Rublev was born in Moscow to Andrey Rublev Sr., a former professional boxer turned restaurateur,[2] and tennis coach Marina Marenko,[3] who worked with tennis players such as Anna Kournikova. His coach, however, was Belarusian Sergey Tarasevich. His heroes include Roger Federer, Rafael Nadal, Grigor Dimitrov and Milos Raonic, whose matches Rublev regularly studies; for example, Raonic's serve, Nadal's foot play and physique, and Federer's volley and forehand.[4] Outside tennis, Rublev practices boxing and basketball, particularly interested in Mike Tyson.[5] His favorite bands include Metallica, AC/DC and Nautilus Pompilius, and he likes action-packed films with fighting.[6]


Junior careerEdit

Rublev playing at the junior US Open in 2013.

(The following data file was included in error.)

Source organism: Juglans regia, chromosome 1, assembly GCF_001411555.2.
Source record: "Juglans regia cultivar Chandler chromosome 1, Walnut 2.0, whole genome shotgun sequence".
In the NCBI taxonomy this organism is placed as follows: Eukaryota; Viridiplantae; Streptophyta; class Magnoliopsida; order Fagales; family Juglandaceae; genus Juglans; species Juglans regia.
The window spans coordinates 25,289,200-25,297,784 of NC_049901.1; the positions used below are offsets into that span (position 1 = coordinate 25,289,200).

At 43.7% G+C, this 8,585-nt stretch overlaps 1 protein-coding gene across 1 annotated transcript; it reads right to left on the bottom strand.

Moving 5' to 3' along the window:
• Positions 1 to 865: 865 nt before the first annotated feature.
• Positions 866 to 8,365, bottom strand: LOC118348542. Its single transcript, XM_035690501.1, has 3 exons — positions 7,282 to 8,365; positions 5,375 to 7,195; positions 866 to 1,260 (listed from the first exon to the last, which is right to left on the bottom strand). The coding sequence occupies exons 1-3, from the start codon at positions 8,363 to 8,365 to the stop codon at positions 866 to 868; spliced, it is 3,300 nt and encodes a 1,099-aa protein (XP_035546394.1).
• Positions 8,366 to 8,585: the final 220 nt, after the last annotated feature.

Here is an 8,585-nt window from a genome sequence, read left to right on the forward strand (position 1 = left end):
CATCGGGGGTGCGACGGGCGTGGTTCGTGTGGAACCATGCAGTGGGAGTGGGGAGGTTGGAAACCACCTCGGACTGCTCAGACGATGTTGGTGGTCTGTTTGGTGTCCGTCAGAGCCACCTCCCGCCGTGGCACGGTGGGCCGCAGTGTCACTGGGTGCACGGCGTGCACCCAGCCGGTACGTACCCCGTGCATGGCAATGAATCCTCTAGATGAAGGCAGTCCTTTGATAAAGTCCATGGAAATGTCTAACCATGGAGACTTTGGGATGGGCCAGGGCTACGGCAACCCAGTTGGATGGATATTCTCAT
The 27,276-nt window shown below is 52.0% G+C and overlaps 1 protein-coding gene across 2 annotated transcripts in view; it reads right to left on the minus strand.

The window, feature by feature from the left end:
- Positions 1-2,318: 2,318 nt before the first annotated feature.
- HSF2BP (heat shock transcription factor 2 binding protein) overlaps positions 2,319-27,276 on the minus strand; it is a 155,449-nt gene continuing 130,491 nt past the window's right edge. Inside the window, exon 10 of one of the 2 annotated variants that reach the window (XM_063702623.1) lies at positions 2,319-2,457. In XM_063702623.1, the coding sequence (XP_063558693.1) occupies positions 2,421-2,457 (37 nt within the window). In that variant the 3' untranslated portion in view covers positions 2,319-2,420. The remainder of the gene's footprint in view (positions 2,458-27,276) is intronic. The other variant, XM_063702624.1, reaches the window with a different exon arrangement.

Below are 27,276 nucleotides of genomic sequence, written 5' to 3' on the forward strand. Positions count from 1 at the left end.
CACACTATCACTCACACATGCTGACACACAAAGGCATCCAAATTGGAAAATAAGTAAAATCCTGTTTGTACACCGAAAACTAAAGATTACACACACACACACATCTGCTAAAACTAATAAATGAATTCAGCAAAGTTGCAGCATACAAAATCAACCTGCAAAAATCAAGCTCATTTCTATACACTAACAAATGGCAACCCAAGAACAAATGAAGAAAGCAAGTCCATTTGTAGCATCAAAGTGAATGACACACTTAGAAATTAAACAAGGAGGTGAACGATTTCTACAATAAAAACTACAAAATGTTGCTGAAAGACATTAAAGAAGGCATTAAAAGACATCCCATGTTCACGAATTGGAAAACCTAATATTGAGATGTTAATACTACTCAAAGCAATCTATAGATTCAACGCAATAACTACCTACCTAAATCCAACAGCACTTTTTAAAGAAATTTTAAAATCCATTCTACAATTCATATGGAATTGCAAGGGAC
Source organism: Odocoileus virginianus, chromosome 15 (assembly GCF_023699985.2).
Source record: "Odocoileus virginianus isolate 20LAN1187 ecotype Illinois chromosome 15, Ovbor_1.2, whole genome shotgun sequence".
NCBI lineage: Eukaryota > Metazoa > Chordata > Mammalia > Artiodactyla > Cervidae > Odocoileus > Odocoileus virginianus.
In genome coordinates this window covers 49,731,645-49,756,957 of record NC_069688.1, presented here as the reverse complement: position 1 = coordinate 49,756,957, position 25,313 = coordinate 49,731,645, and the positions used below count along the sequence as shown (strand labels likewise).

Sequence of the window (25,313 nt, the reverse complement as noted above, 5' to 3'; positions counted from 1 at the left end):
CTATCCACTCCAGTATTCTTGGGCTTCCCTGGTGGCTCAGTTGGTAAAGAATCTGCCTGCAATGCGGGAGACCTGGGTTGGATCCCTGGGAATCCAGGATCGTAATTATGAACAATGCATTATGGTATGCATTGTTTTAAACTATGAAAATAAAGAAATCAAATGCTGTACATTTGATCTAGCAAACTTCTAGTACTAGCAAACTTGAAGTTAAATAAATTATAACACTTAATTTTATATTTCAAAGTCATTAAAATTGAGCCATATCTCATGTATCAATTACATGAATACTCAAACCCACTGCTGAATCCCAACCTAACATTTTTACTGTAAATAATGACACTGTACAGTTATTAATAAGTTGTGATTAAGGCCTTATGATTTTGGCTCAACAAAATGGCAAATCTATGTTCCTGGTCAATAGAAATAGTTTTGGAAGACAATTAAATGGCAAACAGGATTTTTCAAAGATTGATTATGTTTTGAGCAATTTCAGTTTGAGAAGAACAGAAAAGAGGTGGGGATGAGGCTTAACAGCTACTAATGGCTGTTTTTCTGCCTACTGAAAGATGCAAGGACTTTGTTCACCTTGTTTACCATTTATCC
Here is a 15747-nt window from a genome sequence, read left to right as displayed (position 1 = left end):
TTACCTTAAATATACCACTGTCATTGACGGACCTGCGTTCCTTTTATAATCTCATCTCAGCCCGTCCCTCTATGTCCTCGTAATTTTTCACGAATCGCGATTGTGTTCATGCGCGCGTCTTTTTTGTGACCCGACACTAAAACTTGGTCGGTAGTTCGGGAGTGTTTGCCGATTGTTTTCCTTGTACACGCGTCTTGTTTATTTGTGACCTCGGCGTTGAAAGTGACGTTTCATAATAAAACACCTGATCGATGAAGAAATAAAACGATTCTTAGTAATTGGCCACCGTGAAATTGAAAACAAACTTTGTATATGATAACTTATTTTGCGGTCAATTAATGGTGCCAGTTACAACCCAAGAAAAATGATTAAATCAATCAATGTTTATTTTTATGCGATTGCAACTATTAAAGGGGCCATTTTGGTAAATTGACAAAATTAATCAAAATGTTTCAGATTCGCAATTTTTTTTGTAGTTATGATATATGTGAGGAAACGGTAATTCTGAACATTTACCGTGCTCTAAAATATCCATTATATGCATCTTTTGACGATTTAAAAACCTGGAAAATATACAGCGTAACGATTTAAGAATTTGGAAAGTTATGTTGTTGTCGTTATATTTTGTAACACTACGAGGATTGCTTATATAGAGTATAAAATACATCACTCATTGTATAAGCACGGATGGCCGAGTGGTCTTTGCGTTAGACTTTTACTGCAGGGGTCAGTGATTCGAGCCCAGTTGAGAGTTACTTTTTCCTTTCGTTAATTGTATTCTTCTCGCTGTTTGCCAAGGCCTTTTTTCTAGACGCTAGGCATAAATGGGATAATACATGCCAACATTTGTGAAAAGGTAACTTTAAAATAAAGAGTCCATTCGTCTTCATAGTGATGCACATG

Rublev debuted in Luxembourg at age 13, getting his first win in his second competition in Phoenix.[4] In the following years, Rublev could climb the third rounds in singles and in December 2012 he won one of the top junior competitions, the Orange Bowl.[4]

Next, in spring of 2013, Rublev achieved the NWU PUKKE/RVTA Junior ITF 1 cup in Potchefstroom, South Africa. He successfully competed in following tournaments, especially on clay surface, including the Trofeo Bonfiglio in Milan, and became quarter-finalist at the 2014 Australian Open junior singles. At the doubles competition he paired with German Alexander Zverev, reaching the quarter-finals. The first notable win was at the 2014 French Open junior singles, crushing Munar Clar.[4] There he reached the semifinals with partner Stefan Kozlov, before being knocked down by Frenchmen and future winners Benjamin Bonzi / Quentin Halys. Shortly before Wimbledon, Rublev captured the cup at the Nike Junior International Roehampton in Roehampton, Great Britain. In the Wimbledon Championships, Rublev reached the third round before being beaten by 1842nd-ranked Dutch van Rijthoven in three tight sets.[7] In doubles, Rublev and Kozlov lost to Brazilians Orlando Luz and Marcelo Zormann in three sets, attaining his first junior Grand Slam final in doubles.[8]